A better way to use icon fonts

Please note: There is a follow-up to this article, which provides a much simpler and cleaner solution than anything noted in this article, which still provides some good points regarding before and after and Screen Readers: “The best way to use icon fonts”.

There are some browser and screen reader combinations that treat CSS not only as a presentational thing, but apply meaning according to the used properties. For example some won’t read a list if you use list-style: none; in your CSS. This assumes that the meaning of your HTML is overwritten by the visual style: If it doesn’t look like a dumb bullet list, it must be no list at all. I’m not sure that I conclude with that assumption, but that isn’t the main point of the article here. I’m sure about another property that changes how a screen reader reads a document: content(). This one clearly adds content like text or an image to the content of the document, hence the name. It alters the document. Look at this code:

a[href$=".pdf"]:after {
    content: " (PDF document)";

Clearly here, content gets inserted that will benefit everyone, so reading it out to screen reader users is a good thing. (Note: While Firefox thinks this is valuable for screen readers, it doesn’t allow us to select or copy that text, see this fiddle. I consider this a bug and will file one. This is a bug since – grab a seat! – August 1999. No, really it is!) Now, finally, to icons: The best practice until now to add icons from fonts is to use a data attribute and generated content through :before or :after pseudo-elements, like Jon Hicks showed in his 24ways article. This works great and has all the benefits you get from the icon fonts: Unlimited scalability, easy maintainability, small footprint, no tedious sprites, easy to change color, text effects using text-shadow, to name a few. (See this example of font icons in use by css-tricks.com to experience the benefits.) This is the code currently used to define the icon (example by Nathan Smith):


<!-- Assuming "D" is your font's Delete icon -->
<span data-icon="D">Delete</span>


[data-icon]:before {
  font-family: 'Icon Font Here';
  content: attr(data-icon);

Sadly, the behavior of browsers and screen readers make this example inaccessible (or at least somewhat annoying), as it reads: “D Delete”. This is not desirable, as this blog post by Scott Jehl of Filament Group shows. There is nothing we can do to prevent this using CSS, but there is one technique that can help with this issue:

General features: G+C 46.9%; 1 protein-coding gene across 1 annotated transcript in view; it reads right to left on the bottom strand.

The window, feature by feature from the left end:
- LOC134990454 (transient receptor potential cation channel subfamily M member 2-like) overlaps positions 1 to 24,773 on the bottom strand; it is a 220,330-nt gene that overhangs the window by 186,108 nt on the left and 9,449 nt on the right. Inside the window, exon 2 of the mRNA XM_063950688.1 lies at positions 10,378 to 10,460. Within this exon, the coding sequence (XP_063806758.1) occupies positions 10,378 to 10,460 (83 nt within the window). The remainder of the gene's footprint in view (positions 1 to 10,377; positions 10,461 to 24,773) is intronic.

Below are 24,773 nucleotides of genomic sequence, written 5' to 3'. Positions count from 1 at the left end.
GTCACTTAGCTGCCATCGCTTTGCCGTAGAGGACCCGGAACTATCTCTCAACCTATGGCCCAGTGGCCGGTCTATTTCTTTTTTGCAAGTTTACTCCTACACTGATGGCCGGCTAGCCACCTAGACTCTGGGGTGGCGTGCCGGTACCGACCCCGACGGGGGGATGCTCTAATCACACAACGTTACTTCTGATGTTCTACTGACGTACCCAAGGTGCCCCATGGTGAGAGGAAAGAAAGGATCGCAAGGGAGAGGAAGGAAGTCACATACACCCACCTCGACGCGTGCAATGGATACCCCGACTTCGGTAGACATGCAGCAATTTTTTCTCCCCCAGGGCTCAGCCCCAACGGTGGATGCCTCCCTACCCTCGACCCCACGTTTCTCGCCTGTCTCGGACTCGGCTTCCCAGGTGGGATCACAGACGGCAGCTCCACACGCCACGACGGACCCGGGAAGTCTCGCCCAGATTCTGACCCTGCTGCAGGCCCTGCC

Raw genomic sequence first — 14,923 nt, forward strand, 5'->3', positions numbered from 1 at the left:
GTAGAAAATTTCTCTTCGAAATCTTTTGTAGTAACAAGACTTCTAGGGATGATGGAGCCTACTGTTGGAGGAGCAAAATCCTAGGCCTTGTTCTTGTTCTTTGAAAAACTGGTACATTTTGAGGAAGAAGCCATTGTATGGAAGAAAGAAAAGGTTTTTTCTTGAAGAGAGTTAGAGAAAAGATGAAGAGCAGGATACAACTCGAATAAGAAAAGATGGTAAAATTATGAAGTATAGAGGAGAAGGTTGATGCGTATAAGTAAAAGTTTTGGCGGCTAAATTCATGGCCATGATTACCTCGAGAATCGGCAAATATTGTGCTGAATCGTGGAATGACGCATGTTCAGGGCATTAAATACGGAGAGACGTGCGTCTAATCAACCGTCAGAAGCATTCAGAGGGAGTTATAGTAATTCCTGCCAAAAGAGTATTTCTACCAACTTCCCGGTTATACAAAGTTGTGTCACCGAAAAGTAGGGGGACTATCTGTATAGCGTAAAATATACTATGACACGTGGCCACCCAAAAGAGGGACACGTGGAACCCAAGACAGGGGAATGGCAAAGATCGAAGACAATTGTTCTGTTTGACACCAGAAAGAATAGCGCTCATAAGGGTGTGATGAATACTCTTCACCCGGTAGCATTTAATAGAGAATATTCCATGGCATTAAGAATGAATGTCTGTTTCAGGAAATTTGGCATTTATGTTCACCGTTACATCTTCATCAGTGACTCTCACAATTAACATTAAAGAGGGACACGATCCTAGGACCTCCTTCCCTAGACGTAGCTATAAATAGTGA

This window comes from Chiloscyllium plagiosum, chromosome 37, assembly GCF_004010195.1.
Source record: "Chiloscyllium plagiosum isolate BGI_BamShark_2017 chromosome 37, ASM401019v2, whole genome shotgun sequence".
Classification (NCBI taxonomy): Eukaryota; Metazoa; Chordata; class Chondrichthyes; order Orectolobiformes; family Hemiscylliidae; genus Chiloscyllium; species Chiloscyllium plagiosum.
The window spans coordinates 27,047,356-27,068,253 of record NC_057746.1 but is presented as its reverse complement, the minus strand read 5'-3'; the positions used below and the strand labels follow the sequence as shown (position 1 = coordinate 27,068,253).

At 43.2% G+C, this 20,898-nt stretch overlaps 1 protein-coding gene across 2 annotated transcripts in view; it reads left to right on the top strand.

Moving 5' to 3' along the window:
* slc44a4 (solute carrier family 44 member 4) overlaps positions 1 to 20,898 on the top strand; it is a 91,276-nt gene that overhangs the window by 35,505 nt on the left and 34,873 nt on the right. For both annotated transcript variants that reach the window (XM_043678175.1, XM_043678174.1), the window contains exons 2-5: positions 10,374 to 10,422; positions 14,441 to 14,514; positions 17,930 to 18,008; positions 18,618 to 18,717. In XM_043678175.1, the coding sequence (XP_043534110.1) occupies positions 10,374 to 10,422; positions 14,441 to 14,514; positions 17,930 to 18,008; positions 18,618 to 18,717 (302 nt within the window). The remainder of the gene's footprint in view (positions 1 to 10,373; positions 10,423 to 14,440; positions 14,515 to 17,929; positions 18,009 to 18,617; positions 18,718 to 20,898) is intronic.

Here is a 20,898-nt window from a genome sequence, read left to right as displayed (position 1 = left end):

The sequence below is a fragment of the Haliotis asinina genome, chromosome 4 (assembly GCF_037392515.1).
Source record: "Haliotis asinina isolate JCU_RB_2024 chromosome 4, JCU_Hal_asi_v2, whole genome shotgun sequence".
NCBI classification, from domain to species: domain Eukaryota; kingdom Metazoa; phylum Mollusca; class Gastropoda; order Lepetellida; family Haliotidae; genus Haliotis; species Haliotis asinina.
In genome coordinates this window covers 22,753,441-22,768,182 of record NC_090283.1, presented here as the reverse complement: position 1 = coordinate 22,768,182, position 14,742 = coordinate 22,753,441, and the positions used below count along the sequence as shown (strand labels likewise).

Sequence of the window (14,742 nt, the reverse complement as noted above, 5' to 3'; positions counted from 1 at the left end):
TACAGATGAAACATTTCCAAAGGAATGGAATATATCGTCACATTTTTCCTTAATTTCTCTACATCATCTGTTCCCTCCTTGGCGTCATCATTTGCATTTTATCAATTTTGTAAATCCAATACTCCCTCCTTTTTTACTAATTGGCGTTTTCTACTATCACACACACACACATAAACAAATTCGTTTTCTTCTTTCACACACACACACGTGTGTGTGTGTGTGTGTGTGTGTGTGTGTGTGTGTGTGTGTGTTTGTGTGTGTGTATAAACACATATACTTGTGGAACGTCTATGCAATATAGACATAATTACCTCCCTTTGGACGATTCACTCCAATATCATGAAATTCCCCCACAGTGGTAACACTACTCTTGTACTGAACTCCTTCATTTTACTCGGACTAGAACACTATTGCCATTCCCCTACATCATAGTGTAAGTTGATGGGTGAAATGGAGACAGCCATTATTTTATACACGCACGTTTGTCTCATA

ARIA, please help us!

ARIA is an intermediate solution to the problem of HTML being not powerful enough to handle (more complex) tasks accessible. One thing you can do with ARIA is telling the screen reader that an element is not visible to assistive technology. That’s exactly what we want. ARIA works directly in the HTML, unfortunately, so there is no stylesheet-like language we could use. Using pure HTML, the accessible example would look like this:

<!-- Assuming "D" is your font's Delete icon -->
<span><b aria-hidden="true">D</b> Delete</span>


b { font-family: 'Icon Font Here'; }

This looks ugly but works. Typing that whole HTML may be a lot of work in interfaces, and there is no way back if we get a property in CSS that sets generated content to presentational only.

jQuery to the rescue!

So we need JavaScript to insert the icons. The HTML is the one from the example by Nathan:

<!-- Assuming "D" is your font's Delete icon -->
<span data-icon="D">Delete</span>


[data-icon] b { font-family: 'Icon Font Here'; }

jQuery JS:

        var target = $(this);
        var icon = $('<b>' + target.attr('data-icon') + '</b>');
        icon.attr('aria-hidden', 'true');

What does this code? For every element with an data-icon attribute, we create a b element, which content is the value of the data-icon attribute. The b is set as aria-hidden and prepends the first child of the element with the data-icon attribute. (So this is the before behavior, we could add after using another data attribute, but I decided to keep it simple.) That’s great and works but of course you won’t have icons if your JS fails to load, so hide the text of the button (or span) only if JS is loaded and executed.

The future?

[data-icon]:before {content:attr(data-icon); speak:none;}

This was the idea of Nicolas Gallagher (or @necolas) on Twitter: I wonder if :before {content:”$”; speak:none;} would work to prevent reading of that content? — Nicolas Gallagher (@necolas) December 12, 2011

There is a lot to love here. First: It keeps the simplicity of the CSS-only solution. Second: This is already defined in CSS 2.1, although only in the aural media type. Third: No JS needed. This value is not exposed by Firefox as far as I can tell and isn’t interpreted in any way. Webkit seems to support it, at least it appears in the inspector, but a quick test using VoiceOver on the iPad resulted in no success. I think Firefox and the other browsers should adopt the property and expose it to assistive technology, or treat speak:none; as the CSS equivalent of aria-hidden="true" attribute/value.

What do you think about this issue? Is speak:none the Holy Grail of icon fonts? Or could we use SVGs to archive similar things? What is the best way in your opinion? Write something in the internets and ping me (by mailing, tweeting or plussing me).

Tomas Caspers made me aware of a mistake in the article: If you use role="presentation", the text is read, but the element has no meaning. The right attribute/value is aria-hidden="true".


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